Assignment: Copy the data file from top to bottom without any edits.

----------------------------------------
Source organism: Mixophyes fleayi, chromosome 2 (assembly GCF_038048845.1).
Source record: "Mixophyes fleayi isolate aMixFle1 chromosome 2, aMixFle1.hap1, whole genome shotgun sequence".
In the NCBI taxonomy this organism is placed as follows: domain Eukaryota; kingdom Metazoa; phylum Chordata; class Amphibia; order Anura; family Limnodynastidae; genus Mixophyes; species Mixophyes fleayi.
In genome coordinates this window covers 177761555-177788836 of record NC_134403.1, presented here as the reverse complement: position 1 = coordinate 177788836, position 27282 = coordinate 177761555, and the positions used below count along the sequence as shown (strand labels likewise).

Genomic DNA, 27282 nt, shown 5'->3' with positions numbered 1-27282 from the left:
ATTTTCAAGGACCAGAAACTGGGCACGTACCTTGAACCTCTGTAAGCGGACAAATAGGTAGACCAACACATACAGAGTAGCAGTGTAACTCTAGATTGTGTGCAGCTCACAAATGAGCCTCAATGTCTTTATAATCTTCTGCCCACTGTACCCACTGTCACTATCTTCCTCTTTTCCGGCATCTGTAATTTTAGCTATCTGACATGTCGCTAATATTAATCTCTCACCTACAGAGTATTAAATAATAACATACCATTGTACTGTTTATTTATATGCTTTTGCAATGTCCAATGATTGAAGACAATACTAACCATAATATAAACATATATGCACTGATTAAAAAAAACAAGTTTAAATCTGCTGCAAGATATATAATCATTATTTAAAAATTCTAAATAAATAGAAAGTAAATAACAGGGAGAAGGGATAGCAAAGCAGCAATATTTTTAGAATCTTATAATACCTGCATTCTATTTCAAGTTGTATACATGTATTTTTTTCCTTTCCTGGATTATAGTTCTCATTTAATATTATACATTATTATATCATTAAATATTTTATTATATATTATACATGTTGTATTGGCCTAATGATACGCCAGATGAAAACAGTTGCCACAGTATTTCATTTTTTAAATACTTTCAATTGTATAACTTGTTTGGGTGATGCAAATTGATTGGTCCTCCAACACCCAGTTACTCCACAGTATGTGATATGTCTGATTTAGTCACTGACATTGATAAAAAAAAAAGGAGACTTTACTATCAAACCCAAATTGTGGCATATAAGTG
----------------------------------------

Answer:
Source organism: Mixophyes fleayi, chromosome 2 (assembly GCF_038048845.1).
Source record: "Mixophyes fleayi isolate aMixFle1 chromosome 2, aMixFle1.hap1, whole genome shotgun sequence".
In the NCBI taxonomy this organism is placed as follows: domain Eukaryota; kingdom Metazoa; phylum Chordata; class Amphibia; order Anura; family Limnodynastidae; genus Mixophyes; species Mixophyes fleayi.
In genome coordinates this window covers 177761555-177788836 of record NC_134403.1, presented here as the reverse complement: position 1 = coordinate 177788836, position 27282 = coordinate 177761555, and the positions used below count along the sequence as shown (strand labels likewise).

Genomic DNA, 27282 nt, shown 5'->3' with positions numbered 1-27282 from the left:
ATTTTCAAGGACCAGAAACTGGGCACGTACCTTGAACCTCTGTAAGCGGACAAATAGGTAGACCAACACATACAGAGTAGCAGTGTAACTCTAGATTGTGTGCAGCTCACAAATGAGCCTCAATGTCTTTATAATCTTCTGCCCACTGTACCCACTGTCACTATCTTCCTCTTTTCCGGCATCTGTAATTTTAGCTATCTGACATGTCGCTAATATTAATCTCTCACCTACAGAGTATTAAATAATAACATACCATTGTACTGTTTATTTATATGCTTTTGCAATGTCCAATGATTGAAGACAATACTAACCATAATATAAACATATATGCACTGATTAAAAAAAACAAGTTTAAATCTGCTGCAAGATATATAATCATTATTTAAAAATTCTAAATAAATAGAAAGTAAATAACAGGGAGAAGGGATAGCAAAGCAGCAATATTTTTAGAATCTTATAATACCTGCATTCTATTTCAAGTTGTATACATGTATTTTTTTCCTTTCCTGGATTATAGTTCTCATTTAATATTATACATTATTATATCATTAAATATTTTATTATATATTATACATGTTGTATTGGCCTAATGATACGCCAGATGAAAACAGTTGCCACAGTATTTCATTTTTTAAATACTTTCAATTGTATAACTTGTTTGGGTGATGCAAATTGATTGGTCCTCCAACACCCAGTTACTCCACAGTATGTGATATGTCTGATTTAGTCACTGACATTGATAAAAAAAAAAGGAGACTTTACTATCAAACCCAAATTGTGGCATATAAGTG